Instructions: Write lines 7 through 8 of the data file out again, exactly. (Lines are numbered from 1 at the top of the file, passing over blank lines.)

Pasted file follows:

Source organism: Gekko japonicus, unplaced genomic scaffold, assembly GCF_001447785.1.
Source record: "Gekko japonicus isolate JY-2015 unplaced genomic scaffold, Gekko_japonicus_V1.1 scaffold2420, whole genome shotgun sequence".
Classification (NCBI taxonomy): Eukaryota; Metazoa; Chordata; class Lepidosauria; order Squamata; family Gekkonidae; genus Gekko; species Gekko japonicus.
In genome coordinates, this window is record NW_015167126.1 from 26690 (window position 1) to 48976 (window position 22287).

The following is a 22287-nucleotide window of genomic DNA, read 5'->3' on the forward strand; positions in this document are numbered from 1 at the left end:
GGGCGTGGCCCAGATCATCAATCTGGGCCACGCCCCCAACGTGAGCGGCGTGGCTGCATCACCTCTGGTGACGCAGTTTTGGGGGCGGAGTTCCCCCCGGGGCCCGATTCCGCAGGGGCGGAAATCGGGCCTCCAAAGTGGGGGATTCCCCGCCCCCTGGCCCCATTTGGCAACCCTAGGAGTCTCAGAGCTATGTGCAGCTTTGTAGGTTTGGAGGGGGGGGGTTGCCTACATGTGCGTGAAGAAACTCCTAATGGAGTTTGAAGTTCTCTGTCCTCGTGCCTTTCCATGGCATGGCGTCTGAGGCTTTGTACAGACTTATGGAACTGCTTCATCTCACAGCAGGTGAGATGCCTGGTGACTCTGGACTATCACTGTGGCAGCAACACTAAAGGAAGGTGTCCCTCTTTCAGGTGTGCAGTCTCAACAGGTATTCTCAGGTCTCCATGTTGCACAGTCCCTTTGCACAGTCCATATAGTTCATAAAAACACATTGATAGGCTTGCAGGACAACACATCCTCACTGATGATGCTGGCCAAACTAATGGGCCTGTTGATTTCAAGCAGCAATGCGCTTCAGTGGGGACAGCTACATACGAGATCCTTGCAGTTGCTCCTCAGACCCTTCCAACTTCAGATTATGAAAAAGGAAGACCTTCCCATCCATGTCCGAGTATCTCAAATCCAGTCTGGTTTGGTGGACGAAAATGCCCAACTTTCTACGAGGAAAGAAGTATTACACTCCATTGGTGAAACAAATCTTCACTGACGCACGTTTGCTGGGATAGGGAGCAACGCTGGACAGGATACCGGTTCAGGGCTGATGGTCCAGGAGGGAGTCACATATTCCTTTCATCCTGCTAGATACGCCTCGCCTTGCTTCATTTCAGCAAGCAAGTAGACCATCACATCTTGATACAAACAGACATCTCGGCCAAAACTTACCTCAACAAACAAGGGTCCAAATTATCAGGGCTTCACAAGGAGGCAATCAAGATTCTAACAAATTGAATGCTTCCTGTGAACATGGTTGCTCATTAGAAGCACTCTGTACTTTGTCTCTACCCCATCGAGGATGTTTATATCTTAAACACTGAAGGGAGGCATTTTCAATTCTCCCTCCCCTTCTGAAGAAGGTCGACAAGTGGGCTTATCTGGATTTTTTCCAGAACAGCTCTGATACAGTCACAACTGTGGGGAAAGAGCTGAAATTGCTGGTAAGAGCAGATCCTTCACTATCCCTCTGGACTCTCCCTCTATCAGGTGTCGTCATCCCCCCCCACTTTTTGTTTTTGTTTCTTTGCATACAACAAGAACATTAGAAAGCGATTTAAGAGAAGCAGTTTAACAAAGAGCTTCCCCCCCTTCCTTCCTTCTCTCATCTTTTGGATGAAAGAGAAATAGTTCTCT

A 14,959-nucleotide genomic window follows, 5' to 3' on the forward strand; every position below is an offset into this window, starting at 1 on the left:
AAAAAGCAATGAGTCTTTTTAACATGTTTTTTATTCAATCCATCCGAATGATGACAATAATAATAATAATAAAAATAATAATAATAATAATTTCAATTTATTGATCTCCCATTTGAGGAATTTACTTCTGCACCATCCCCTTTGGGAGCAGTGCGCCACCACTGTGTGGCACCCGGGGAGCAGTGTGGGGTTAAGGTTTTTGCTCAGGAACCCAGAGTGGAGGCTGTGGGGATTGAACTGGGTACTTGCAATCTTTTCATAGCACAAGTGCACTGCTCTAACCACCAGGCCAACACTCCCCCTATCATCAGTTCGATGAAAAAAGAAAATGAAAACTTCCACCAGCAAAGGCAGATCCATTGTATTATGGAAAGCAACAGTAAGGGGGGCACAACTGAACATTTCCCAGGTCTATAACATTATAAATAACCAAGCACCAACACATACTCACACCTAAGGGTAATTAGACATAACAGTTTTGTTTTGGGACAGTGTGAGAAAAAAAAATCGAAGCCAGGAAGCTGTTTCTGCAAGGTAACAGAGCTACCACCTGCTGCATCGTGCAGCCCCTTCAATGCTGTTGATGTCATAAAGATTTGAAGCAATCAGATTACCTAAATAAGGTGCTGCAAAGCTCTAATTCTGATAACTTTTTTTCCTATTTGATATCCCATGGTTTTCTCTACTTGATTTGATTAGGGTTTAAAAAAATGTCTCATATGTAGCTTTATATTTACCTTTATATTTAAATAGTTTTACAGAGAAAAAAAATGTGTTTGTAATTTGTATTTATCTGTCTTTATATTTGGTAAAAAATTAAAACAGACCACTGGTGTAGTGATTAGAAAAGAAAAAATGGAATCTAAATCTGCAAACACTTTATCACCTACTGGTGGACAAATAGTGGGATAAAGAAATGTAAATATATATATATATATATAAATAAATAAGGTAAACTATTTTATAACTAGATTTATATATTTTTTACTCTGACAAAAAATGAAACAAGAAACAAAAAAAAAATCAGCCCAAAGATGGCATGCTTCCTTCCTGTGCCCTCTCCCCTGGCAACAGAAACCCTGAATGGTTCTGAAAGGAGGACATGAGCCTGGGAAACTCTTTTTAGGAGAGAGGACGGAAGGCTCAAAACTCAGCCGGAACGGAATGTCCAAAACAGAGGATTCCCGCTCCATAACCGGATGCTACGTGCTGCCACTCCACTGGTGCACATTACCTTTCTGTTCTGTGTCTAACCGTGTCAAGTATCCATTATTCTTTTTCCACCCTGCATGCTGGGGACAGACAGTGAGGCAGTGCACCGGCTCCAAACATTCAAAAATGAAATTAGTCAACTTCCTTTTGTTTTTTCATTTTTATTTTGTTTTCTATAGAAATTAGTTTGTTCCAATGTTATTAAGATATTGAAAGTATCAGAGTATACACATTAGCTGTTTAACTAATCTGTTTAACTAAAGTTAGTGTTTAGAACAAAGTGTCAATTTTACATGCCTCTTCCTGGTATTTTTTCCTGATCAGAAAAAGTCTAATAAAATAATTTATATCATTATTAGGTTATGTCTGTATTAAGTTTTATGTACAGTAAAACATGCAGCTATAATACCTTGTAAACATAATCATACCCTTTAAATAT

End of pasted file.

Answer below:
A 14,959-nucleotide genomic window follows, 5' to 3' on the forward strand; every position below is an offset into this window, starting at 1 on the left:
AAAAAGCAATGAGTCTTTTTAACATGTTTTTTATTCAATCCATCCGAATGATGACAATAATAATAATAATAAAAATAATAATAATAATAATTTCAATTTATTGATCTCCCATTTGAGGAATTTACTTCTGCACCATCCCCTTTGGGAGCAGTGCGCCACCACTGTGTGGCACCCGGGGAGCAGTGTGGGGTTAAGGTTTTTGCTCAGGAACCCAGAGTGGAGGCTGTGGGGATTGAACTGGGTACTTGCAATCTTTTCATAGCACAAGTGCACTGCTCTAACCACCAGGCCAACACTCCCCCTATCATCAGTTCGATGAAAAAAGAAAATGAAAACTTCCACCAGCAAAGGCAGATCCATTGTATTATGGAAAGCAACAGTAAGGGGGGCACAACTGAACATTTCCCAGGTCTATAACATTATAAATAACCAAGCACCAACACATACTCACACCTAAGGGTAATTAGACATAACAGTTTTGTTTTGGGACAGTGTGAGAAAAAAAAATCGAAGCCAGGAAGCTGTTTCTGCAAGGTAACAGAGCTACCACCTGCTGCATCGTGCAGCCCCTTCAATGCTGTTGATGTCATAAAGATTTGAAGCAATCAGATTACCTAAATAAGGTGCTGCAAAGCTCTAATTCTGATAACTTTTTTTCCTATTTGATATCCCATGGTTTTCTCTACTTGATTTGATTAGGGTTTAAAAAAATGTCTCATATGTAGCTTTATATTTACCTTTATATTTAAATAGTTTTACAGAGAAAAAAAATGTGTTTGTAATTTGTATTTATCTGTCTTTATATTTGGTAAAAAATTAAAACAGACCACTGGTGTAGTGATTAGAAAAGAAAAAATGGAATCTAAATCTGCAAACACTTTATCACCTACTGGTGGACAAATAGTGGGATAAAGAAATGTAAATATATATATATATATATAAATAAATAAGGTAAACTATTTTATAACTAGATTTATATATTTTTTACTCTGACAAAAAATGAAACAAGAAACAAAAAAAAAATCAGCCCAAAGATGGCATGCTTCCTTCCTGTGCCCTCTCCCCTGGCAACAGAAACCCTGAATGGTTCTGAAAGGAGGACATGAGCCTGGGAAACTCTTTTTAGGAGAGAGGACGGAAGGCTCAAAACTCAGCCGGAACGGAATGTCCAAAACAGAGGATTCCCGCTCCATAACCGGATGCTACGTGCTGCCACTCCACTGGTGCACATTACCTTTCTGTTCTGTGTCTAACCGTGTCAAGTATCCATTATTCTTTTTCCACCCTGCATGCTGGGGACAGACAGTGAGGCAGTGCACCGGCTCCAAACATTCAAAAATGAAATTAGTCAACTTCCTTTTGTTTTTTCATTTTTATTTTGTTTTCTATAGAAATTAGTTTGTTCCAATGTTATTAAGATATTGAAAGTATCAGAGTATACACATTAGCTGTTTAACTAATCTGTTTAACTAAAGTTAGTGTTTAGAACAAAGTGTCAATTTTACATGCCTCTTCCTGGTATTTTTTCCTGATCAGAAAAAGTCTAATAAAATAATTTATATCATTATTAGGTTATGTCTGTATTAAGTTTTATGTACAGTAAAACATGCAGCTATAATACCTTGTAAACATAATCATACCCTTTAAATAT